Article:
is a scale that chemists use to measure acidity. Values below 7
are considered acidic, values above 7 are alkaline ( the opposite of
acidic) and 7 is neutral. Most plants grow best in slightly acidic
soil, usually between values of 5.8 and 6.5, a few have special pH
that are too acidic must be corrected by applying limestone. The pH
value does not tell how much limestone is needed, this is calculated
from the active acidity measurement. Alkaline soils require
special nutrient management
soluble salts analysis indicates whether there is a buildup
of salts in the soil. It is not a measure of nutrient availability.
Soils with soluble salts below 1250 ppm are suitable for most crops.
Between 1250 and 2500 ppm, sensitive crops can be affected, above
2500 ppm only salt tolerant plants can be grown. Salt buildup occurs
in dry areas and areas irrigated with high-salt water, it does not
occur under high rainfall conditions. Salt buildup can also occur in
Exchange Capacity (CEC) indicates the ability of the soil to
hold onto nutrients. Values are often lower than 5 meq/100g for
sandy soils and can be above 30 meq/100g in clays and soils with
high organic matter content. In soils with low CEC values, nutrients
(especially nitrogen, boron and potassium) can be easily leached out
during rainfall. On these soils, it is better to apply small,
regular doses of these nutrients than to apply a few large doses.
Calcium/Magnesium and Magnesium/Potassium ratios indicate if
there are imbalances among these nutrients. For example, if the
Ca/Mg ratio is high, the calcium will reduce plant uptake of
magnesium even if there is enough magnesium in the soil. If the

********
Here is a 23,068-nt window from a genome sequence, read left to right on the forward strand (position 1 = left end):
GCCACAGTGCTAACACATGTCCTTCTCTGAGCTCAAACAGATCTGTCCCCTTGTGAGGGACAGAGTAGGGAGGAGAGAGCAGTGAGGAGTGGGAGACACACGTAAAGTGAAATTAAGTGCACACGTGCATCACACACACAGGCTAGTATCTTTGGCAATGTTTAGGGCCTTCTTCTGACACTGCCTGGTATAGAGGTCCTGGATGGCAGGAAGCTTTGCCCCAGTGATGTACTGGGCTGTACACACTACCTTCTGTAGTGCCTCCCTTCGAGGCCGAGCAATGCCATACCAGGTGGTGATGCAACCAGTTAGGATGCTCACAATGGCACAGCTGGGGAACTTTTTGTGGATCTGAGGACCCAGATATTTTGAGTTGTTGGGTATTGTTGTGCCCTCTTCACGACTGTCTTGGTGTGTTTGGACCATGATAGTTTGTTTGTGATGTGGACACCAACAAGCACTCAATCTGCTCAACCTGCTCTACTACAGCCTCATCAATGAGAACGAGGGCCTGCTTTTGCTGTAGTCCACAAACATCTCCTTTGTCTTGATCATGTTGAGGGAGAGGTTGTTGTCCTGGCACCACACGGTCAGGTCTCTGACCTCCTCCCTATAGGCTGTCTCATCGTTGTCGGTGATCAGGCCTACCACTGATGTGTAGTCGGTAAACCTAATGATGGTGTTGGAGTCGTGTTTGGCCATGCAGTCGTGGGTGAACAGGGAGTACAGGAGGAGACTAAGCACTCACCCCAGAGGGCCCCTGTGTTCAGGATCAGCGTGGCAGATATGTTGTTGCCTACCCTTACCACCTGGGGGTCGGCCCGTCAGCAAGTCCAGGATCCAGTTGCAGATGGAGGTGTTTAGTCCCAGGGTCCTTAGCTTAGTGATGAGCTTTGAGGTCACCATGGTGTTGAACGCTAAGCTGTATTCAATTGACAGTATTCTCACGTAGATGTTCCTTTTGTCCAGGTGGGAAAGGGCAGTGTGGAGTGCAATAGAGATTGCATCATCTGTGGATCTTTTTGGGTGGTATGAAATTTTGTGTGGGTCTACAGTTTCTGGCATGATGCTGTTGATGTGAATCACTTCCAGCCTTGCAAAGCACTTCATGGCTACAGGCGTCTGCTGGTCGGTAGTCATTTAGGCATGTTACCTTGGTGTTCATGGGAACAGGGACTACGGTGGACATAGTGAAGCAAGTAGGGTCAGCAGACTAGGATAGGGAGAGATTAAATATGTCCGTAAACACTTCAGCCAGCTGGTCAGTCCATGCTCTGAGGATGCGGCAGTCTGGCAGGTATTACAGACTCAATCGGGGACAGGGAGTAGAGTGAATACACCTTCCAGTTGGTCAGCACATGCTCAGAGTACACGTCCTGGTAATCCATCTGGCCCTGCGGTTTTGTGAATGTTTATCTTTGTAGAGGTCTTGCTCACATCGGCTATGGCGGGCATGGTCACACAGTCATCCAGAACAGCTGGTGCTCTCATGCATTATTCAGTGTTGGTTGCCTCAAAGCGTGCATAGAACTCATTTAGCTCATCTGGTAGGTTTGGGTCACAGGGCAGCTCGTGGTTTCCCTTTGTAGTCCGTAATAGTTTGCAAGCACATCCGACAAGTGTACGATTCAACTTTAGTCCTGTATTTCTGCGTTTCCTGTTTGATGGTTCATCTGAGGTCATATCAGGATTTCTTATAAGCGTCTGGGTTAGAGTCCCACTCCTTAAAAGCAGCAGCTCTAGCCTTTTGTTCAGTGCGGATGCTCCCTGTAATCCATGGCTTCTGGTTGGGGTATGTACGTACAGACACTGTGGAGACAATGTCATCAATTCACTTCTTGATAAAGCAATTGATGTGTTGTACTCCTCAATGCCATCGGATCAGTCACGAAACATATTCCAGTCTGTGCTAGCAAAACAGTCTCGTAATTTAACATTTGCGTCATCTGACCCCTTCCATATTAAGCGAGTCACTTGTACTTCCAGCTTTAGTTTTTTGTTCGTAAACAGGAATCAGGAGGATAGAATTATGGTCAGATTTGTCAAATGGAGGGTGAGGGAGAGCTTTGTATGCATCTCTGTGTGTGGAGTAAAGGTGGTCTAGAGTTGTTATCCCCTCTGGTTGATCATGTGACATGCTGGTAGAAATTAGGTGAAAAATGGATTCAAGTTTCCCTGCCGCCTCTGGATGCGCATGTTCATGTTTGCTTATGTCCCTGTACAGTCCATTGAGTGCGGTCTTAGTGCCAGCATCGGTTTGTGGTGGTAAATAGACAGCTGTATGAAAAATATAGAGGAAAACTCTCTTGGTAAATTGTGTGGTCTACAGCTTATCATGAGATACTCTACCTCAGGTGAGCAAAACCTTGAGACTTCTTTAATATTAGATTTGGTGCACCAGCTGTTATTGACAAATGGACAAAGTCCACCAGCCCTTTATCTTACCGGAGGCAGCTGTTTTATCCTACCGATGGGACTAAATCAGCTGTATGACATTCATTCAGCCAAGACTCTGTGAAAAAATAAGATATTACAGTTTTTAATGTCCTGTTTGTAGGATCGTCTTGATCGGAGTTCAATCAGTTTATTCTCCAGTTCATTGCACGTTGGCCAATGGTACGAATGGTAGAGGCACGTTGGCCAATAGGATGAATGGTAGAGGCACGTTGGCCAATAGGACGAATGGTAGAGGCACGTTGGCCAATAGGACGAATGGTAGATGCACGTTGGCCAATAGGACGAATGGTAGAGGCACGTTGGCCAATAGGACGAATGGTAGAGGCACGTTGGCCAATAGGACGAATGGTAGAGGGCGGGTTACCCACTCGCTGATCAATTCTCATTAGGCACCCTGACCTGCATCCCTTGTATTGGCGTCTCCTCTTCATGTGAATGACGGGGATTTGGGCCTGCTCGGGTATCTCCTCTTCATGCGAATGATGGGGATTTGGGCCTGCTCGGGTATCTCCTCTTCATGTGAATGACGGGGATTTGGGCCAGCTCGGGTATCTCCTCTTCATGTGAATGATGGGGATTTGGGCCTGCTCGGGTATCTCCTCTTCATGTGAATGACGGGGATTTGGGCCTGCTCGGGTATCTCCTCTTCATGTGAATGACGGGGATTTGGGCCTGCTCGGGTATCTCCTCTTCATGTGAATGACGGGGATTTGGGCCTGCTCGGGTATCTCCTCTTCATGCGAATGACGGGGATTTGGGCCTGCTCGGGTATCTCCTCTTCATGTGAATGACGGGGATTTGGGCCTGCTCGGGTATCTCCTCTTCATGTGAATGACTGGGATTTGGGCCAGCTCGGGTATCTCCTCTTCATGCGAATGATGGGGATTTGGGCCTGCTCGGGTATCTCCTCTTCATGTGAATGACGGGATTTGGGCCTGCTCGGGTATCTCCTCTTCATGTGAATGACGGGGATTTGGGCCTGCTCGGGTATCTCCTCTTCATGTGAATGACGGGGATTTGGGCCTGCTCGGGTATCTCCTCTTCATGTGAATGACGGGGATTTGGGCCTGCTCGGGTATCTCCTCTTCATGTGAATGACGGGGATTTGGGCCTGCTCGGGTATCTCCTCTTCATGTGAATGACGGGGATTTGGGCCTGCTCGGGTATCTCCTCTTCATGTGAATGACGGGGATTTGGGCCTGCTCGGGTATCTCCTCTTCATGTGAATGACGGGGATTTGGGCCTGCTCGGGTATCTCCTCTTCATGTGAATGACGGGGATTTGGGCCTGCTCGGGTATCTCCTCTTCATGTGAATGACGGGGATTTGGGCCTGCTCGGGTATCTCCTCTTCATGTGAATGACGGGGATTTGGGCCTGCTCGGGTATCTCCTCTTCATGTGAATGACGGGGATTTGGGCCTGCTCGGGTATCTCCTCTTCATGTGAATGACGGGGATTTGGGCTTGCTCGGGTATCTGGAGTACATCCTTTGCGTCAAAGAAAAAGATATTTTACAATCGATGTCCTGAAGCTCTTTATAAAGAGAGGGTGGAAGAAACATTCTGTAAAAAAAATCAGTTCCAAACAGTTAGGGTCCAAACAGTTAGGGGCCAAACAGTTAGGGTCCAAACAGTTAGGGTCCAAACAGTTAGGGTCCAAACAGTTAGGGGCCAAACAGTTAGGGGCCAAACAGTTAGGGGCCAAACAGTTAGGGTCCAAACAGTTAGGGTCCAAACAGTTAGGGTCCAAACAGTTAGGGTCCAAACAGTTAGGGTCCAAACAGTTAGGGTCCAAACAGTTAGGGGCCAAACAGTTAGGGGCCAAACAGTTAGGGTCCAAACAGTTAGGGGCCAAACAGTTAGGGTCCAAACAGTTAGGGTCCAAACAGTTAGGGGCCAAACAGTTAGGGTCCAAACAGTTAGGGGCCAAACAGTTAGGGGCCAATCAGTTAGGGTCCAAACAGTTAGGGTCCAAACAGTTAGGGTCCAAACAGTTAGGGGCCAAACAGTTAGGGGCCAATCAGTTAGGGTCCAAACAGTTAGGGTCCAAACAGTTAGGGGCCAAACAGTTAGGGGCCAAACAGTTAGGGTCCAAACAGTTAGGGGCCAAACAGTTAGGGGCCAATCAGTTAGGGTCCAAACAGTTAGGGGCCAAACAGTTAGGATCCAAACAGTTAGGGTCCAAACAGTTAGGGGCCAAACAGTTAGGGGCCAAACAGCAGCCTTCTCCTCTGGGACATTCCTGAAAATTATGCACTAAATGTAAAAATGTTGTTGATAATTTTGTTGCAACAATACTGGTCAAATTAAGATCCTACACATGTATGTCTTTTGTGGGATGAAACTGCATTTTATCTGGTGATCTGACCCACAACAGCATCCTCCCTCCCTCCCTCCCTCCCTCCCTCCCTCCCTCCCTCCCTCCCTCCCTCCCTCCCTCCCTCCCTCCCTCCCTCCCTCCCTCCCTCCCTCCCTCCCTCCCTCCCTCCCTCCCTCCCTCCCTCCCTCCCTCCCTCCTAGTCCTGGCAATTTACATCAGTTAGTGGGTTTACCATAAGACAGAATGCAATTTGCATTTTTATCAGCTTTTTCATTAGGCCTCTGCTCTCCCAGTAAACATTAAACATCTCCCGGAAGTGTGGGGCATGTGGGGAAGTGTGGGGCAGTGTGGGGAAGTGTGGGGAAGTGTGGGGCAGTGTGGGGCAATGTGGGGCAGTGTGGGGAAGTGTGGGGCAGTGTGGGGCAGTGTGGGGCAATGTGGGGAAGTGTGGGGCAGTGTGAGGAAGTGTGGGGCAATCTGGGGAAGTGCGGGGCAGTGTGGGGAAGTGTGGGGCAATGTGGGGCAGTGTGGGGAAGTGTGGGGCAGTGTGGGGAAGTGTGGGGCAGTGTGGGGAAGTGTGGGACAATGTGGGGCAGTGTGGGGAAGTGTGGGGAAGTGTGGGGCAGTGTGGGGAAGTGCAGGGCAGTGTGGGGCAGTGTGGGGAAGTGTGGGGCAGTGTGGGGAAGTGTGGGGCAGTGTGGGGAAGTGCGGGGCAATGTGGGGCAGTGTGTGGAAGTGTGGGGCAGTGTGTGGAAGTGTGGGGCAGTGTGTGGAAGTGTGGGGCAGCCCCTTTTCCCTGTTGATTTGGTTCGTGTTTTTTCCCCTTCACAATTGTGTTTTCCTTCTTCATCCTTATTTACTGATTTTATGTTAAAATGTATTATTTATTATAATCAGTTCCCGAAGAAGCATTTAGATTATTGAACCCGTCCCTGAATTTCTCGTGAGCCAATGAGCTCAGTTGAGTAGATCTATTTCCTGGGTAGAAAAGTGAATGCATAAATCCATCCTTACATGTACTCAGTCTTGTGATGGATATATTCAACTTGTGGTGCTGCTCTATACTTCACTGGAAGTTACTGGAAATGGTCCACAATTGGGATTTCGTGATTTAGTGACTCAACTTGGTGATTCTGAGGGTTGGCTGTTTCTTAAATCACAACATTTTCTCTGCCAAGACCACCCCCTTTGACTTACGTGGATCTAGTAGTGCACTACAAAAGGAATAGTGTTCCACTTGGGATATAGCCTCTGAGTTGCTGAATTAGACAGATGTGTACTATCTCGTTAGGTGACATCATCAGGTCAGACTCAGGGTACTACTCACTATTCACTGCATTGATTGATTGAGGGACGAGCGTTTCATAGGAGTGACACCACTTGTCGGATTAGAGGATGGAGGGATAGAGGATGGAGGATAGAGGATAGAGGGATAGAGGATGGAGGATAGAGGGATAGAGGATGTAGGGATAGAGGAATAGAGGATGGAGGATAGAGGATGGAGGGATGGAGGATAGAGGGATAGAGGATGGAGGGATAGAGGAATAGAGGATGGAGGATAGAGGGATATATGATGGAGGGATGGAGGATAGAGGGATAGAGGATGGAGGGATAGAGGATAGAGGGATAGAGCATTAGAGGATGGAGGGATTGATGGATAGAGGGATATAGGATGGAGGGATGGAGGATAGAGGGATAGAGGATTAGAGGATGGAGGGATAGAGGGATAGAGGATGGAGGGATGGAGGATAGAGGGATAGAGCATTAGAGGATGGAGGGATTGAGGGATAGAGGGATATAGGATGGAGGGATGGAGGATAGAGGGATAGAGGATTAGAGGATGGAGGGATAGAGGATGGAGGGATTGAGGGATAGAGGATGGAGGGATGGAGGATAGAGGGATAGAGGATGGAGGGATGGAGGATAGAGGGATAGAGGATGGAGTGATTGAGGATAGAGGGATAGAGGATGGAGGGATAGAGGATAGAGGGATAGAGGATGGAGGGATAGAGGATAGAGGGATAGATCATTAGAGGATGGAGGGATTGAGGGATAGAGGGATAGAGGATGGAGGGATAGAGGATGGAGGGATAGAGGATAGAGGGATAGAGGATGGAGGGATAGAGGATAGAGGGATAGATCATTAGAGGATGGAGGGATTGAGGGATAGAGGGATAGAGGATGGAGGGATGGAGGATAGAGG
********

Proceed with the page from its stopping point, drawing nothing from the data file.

ratio is good, but the total amount of both nutrients are low, they
must be applied.
Matter can reduce the effectiveness of some pesticides, the
extent depends on the actual product. Organic matter levels are
sometimes used to select pesticide application rates.
Levels are presented in an easy to understand chart, or an
guide should be supplied
by the laboratory. If a nutrient level is in the “low”
range, then it is too low for optimum growth and should be applied.
In the “very low” range, high application rates
are required to achieve good growth . In the “optimum”
range, you are unlikely to get a response to the nutrient, but we
may recommend a maintenance dose to replace what will be removed by
the crop. In the “high” range, the nutrient level
is high enough to cause nutrient imbalances; applying it is not only
a waste of money but it may actually harm the crop.
Nitrogen Analysis is often not as reliable as the other
nutrient analyses. Crop response to nitrogen is influenced by local
weather conditions, therefore it is usually better to use the
results of local trials where available.